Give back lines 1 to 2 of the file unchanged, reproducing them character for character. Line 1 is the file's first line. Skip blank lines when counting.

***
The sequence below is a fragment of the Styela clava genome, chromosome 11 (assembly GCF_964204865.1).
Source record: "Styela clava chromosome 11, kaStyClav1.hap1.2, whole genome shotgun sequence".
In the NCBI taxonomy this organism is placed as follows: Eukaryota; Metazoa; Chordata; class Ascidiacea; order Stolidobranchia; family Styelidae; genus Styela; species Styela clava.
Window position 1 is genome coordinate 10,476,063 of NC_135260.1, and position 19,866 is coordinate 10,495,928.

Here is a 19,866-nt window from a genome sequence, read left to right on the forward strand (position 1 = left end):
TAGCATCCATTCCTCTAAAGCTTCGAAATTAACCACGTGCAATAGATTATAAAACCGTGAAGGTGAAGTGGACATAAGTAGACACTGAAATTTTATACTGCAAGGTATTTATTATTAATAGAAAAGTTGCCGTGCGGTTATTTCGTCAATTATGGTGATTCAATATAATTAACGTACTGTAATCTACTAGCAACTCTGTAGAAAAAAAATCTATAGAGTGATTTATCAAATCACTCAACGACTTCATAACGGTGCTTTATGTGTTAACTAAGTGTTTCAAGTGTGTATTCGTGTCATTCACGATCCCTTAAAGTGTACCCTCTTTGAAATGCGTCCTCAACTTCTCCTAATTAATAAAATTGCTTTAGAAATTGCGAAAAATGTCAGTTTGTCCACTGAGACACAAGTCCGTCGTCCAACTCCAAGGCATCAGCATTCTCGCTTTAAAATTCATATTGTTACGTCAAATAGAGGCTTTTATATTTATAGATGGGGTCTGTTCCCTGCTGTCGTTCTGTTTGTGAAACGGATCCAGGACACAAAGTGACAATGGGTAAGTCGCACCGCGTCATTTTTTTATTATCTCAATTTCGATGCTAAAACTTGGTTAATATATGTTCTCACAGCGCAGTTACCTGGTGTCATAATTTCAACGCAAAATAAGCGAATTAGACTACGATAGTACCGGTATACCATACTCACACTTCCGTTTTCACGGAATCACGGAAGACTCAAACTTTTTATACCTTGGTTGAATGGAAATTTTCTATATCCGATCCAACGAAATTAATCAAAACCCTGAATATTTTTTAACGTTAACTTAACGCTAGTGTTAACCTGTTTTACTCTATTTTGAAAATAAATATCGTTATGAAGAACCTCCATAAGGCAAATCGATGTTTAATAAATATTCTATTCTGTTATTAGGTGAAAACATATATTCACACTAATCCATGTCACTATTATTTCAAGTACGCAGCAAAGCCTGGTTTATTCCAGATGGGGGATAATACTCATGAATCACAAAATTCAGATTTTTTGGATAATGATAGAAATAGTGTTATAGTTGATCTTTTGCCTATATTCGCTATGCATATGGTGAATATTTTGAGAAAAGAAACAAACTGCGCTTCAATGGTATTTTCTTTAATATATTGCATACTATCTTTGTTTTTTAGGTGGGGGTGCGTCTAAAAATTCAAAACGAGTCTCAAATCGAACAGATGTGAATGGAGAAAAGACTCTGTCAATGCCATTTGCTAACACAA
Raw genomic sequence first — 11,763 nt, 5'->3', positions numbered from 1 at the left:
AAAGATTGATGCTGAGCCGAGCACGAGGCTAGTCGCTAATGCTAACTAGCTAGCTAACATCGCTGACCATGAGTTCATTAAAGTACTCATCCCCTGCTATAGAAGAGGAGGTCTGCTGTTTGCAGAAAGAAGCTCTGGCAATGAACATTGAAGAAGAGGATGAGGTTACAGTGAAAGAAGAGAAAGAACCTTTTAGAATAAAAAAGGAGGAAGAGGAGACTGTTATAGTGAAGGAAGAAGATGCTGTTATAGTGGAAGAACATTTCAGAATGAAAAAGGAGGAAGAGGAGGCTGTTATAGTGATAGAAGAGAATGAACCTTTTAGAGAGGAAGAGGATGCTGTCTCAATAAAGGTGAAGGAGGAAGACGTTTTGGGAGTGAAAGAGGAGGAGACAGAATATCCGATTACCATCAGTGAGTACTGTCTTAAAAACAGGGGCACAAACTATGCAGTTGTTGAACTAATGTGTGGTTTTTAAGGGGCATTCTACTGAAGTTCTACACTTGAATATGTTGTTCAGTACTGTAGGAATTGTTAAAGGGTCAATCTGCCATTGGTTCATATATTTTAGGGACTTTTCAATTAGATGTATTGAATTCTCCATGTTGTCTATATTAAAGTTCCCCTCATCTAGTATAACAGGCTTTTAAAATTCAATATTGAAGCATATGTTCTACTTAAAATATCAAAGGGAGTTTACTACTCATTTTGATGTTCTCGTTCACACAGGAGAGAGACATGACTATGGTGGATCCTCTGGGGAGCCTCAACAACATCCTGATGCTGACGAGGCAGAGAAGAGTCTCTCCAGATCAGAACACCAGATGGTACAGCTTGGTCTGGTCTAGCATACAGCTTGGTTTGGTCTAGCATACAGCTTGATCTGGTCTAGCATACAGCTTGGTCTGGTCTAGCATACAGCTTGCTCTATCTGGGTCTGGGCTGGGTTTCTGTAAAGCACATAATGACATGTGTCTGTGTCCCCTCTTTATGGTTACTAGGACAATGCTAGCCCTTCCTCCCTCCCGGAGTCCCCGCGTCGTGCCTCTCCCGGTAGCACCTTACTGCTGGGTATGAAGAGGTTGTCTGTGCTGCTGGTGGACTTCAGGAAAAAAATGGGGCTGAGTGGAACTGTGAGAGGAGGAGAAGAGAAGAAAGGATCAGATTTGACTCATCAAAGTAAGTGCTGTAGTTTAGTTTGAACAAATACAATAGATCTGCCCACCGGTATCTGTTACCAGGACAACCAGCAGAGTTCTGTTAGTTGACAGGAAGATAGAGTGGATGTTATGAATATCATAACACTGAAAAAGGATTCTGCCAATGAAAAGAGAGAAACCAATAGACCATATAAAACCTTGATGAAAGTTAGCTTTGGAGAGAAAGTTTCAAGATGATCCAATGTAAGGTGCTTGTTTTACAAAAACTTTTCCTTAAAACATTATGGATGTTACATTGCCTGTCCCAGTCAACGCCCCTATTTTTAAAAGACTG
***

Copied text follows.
The sequence below is a fragment of the Styela clava genome, chromosome 11 (assembly GCF_964204865.1).
Source record: "Styela clava chromosome 11, kaStyClav1.hap1.2, whole genome shotgun sequence".